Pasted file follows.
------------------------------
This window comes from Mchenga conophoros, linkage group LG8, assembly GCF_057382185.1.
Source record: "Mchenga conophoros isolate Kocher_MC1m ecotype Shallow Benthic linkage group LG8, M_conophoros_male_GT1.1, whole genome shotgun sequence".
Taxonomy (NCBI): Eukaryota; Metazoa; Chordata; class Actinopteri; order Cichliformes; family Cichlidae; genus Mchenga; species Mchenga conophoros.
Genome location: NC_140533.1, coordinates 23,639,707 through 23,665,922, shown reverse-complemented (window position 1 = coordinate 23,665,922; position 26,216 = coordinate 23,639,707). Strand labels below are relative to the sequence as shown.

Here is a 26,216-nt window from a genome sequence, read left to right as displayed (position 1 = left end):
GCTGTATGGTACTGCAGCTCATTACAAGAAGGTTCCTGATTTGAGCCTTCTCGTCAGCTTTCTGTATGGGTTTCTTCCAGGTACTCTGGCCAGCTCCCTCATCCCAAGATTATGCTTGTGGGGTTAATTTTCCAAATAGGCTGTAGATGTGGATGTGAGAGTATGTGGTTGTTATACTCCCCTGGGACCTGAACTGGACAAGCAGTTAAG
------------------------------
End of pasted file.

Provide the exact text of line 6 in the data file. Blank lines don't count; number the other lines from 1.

GCTGTATGGTACTGCAGCTCATTACAAGAAGGTTCCTGATTTGAGCCTTCTCGTCAGCTTTCTGTATGGGTTTCTTCCAGGTACTCTGGCCAGCTCCCTCATCCCAAGATTATGCTTGTGGGGTTAATTTTCCAAATAGGCTGTAGATGTGGATGTGAGAGTATGTGGTTGTTATACTCCCCTGGGACCTGAACTGGACAAGCAGTTAAG